Set in 1925, Mountain Shadows (written by Lake Placid native Patti Brooks) tells the tale of a poor, young couple, Joe and Alice Devlin, who come to the Adirondacks seeking a cure for the wife’s tuberculosis. Alice is placed in a “cure cottage” in Saranac Lake. Joe, a wiz of an auto mechanic, lands a job in the Lake Placid Club’s garage. Finding that Alice’s treatment costs far more than the Club can pay him, Joe takes up with bootleggers who are running liquor from the Canadian border through the Adirondacks to the big cities farther south.
(Introduction to the excerpt: Joe Devlin has been accosted and left for dead on his walk from NYC to Saranac Lake in order to be with his wife who is taking the TB cure.)
Hot topic: From two years ago, Bill Ingersoll takes a critical look at unit management plans (UMP) for the High Peaks and Boreas Ponds:
“The scope of these two documents far exceeds the available time to read and assess everything they contain, but even with a cursory review it is abundantly clear that our state agencies are failing to meet the public’s expectations.”
Did you know that garnet is the official mineral of New York State? Or that the nine spotted lady beetle, or ladybug, is the official insect? These natural symbols celebrate some of what makes New York a special place to live. Learn about all 11 Symbols of New York and then play a game of I Spy the next time you head outside to #recreatelocal. How many of the 11 symbols can you find?
Ben Franklin, the statesman, philosopher, naturalist, inventor and all around Renaissance Man, was not all that thrilled with the choice of the Bald Eagle as our national symbol, and seemed to prefer the wild turkey as a utilitarian symbol, which is uniquely American, and often spelled the difference between our wilderness forefathers eating or starving. In a letter to his daughter, Franklin said, in part…..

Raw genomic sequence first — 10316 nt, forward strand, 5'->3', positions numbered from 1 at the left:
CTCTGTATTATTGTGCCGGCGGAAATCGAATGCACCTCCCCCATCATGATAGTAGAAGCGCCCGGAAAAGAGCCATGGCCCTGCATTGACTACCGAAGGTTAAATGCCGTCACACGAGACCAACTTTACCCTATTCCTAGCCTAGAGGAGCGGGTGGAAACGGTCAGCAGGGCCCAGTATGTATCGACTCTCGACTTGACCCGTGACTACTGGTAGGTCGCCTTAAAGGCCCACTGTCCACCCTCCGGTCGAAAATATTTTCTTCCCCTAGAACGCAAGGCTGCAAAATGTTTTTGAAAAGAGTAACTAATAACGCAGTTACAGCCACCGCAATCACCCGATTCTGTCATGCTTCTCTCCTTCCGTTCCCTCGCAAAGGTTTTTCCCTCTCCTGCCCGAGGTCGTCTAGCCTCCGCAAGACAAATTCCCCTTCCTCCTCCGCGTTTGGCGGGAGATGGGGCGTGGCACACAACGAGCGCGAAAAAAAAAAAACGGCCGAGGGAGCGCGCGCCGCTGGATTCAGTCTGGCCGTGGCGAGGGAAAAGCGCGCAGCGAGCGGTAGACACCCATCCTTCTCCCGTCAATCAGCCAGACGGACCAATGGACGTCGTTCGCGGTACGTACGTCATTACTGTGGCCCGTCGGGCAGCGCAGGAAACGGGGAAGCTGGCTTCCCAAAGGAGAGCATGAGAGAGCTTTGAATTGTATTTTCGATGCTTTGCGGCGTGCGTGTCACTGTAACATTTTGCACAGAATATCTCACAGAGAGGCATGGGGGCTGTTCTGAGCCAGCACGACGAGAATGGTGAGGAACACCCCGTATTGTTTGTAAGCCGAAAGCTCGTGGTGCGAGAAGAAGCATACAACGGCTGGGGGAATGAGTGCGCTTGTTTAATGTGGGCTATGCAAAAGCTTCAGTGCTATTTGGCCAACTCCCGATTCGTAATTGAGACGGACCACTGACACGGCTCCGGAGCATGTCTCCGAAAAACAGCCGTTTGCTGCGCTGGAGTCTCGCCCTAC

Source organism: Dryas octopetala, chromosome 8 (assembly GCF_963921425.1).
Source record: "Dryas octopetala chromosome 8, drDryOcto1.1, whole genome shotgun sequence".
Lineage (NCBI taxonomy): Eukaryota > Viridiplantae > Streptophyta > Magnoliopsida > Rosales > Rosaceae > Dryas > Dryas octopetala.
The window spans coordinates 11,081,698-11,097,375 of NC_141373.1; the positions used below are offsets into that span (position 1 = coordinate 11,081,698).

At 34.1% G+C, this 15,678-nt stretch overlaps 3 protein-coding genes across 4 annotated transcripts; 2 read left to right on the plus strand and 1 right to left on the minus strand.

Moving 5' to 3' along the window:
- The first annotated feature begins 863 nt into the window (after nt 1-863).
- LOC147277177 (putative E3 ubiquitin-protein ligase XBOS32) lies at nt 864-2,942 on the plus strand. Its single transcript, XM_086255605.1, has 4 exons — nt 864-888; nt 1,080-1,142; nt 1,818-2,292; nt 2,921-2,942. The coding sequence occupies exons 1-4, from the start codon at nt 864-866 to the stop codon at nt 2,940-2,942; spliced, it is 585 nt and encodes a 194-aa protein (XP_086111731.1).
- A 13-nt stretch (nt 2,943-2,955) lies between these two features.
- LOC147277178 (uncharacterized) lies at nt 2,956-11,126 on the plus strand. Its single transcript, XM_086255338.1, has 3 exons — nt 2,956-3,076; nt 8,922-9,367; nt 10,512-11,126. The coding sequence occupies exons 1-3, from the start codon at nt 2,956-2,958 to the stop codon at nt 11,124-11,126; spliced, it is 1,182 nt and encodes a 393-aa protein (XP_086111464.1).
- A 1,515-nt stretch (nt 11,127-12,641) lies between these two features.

“For my own part I wish the Bald Eagle had not been chosen the Representative of our Country. He is a Bird of bad moral Character. He does not get his Living honestly. You may have seen him perched on some dead Tree near the River, where, too lazy to fish for himself, he watches the Labour of the Fishing Hawk (osprey); and when that diligent Bird has at length taken a Fish, and is bearing it to his Nest for the Support of his Mate and young Ones, the Bald Eagle pursues him and takes it from him.
Saranac Lake’s tuberculosis economy depended on the labor of many essential workers. In honor of today’s heroes, here are a few favorite stories of brave helpers in local history.
Nurses and doctors risked their own health providing care and companionship to tuberculosis patients far from home. Our museum archive is full of hundreds of photos and stories of these courageous women and men. In her book, Wish I Might, Isabel Smith writes warmly about her doctor, Francis B. Trudeau. He is somewhat overshadowed in history by his famous father, founder of Saranac Lake’s TB industry, Dr. E. L. Trudeau. But Francis was widely respected for his kindness and his fierce dedication to his patients. Ms. Smith described his “inimitable hearty roar of good spirits which, then and always, enveloped me like a blaze of sunlight.”
Following Governor Cuomo’s announcement of a more detailed New York Forward reopening plan for New York State, ADK (Adirondack Mountain Club) is postponing the reopening of its lodging facilities until the North Country is allowed to reopen its businesses and New York reaches Phase 3 of the state reopening process. At this time, ADK is cancelling all lodging reservations through June1 and will continue to monitor the recommendations of the state and federal government across our region.
The Adirondack Almanack's contributors include veteran local writers, historians, naturalists, and outdoor enthusiasts from around the Adirondack region. The Almanack is the online news journal of Adirondack Explorer. Both are nonprofits supported by contributors, readers, and advertisers, and devoted to exploring, protecting, and unifying the Adirondack Park.
General inquiries about the Adirondack Almanack should be directed to editor Melissa Hart.